Panel 1 (Source: ISEAS – Yusof Ishak Institute)
23 March 2017 – The Myanmar Studies Programme at the ISEAS-Yusof Ishak Institute convened a roundtable to discuss the changing contours of the media landscape in Myanmar, and issues and challenges relating to further reforms of the country’s media. Representatives of the print/online and broadcast media in Myanmar shared their insights and perspectives on topics ranging from the existing legal framework and prospects for the evolution of that framework, media reforms and the private media, the civil-society role of the media, and the dynamics and potential of broadcast media.
Panel 2 (Source: ISEAS – Yusof Ishak Institute)
A summary of the roundtable discussions will be released soon. Key points covered in the discussions include:
- The media reforms initiated in 2011 were the first step towards establishing the media as a platform for democratic discourse, and thus towards levelling the playing field for print and broadcast media and eventually transforming state-owned media into public service media.
- The abolition of the press censorship board, the allowing of private dailies, and relaxed restrictions on reporting political news and the activities of political parties encouraged prominent exile media organisations such as Mizzima, the Democratic Voice of Burma (DVB), and the Irrawaddy to establish presences in Myanmar starting in Mizzima pioneered moves to establish journalists’ associations as well as to advocate for greater inclusivity and diversity. The DVB established its presence and reach in online broadcasting, while the Irrawaddy continued to highlight issues from “both sides of the coin” in the country’s democratisation. Local-language journals such as The Voice and English-language media such as Frontier provide context for current issues in – or relevant to – Myanmar.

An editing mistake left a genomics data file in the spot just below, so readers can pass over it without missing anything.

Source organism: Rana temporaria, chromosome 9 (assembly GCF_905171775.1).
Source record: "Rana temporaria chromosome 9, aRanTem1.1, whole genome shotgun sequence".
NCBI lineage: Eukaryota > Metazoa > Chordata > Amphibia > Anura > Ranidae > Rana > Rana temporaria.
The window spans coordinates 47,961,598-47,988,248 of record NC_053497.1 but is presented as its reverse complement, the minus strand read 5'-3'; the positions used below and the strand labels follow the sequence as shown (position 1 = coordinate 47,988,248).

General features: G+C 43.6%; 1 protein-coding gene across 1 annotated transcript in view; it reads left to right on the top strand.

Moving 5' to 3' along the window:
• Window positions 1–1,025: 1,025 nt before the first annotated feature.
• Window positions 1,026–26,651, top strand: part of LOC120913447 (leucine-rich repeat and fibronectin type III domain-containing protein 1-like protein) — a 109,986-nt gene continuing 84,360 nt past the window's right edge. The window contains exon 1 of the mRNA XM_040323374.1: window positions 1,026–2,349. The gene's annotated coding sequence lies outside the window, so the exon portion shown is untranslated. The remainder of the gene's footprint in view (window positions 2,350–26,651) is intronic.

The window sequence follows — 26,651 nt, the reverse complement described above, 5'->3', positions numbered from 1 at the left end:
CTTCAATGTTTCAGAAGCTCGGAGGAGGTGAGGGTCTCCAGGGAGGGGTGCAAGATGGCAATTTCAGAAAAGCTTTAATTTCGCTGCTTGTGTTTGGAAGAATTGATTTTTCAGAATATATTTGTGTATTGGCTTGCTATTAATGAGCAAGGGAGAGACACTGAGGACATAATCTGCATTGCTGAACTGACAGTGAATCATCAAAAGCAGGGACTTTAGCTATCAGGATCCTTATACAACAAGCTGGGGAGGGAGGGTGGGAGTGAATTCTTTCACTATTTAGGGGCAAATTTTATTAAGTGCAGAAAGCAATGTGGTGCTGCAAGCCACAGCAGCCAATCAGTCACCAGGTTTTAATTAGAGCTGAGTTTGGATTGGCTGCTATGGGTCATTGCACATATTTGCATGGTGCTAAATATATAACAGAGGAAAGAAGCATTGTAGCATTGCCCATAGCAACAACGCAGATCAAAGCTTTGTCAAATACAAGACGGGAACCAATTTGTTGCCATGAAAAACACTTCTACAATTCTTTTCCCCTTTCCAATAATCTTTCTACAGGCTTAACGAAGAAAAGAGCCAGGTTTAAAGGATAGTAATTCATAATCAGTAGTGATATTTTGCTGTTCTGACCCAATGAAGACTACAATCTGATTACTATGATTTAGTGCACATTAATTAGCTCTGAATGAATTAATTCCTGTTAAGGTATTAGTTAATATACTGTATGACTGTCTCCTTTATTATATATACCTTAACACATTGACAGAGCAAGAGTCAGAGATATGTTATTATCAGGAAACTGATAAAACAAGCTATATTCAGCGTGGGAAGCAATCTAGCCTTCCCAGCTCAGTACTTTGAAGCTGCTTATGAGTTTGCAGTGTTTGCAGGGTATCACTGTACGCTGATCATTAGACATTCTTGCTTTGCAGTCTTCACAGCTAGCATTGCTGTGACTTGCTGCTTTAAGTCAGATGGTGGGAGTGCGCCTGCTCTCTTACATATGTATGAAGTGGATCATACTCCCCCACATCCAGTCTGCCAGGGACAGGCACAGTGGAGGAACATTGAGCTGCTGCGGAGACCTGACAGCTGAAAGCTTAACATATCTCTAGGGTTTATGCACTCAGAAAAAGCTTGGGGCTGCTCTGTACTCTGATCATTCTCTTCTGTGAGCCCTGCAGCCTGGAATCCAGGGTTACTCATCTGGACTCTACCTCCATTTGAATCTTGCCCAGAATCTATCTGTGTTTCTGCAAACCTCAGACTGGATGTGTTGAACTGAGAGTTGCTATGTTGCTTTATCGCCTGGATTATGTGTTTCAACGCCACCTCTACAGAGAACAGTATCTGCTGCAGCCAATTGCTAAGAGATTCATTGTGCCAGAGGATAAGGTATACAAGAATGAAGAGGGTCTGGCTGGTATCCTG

- While it is clear that the media and press are now operating in a much freer atmosphere, the post-2015 landscape nevertheless features some challenges. These include the continued use of opaque legislation for defamation suits, the explosion of social media (particularly Facebook) and the threat that they posed to private news outlets, concerns over reporting on sensitive or out-of-bounds issues, and the generally thin capacity of journalists and media entities to remain relevant in covering fast-paced developments.
Participants at the seminar (Source: ISEAS – Yusof Ishak Institute)
More than 50 attendees, including diplomats, government officials, members of the business and research communities, students and members of the media attended the event.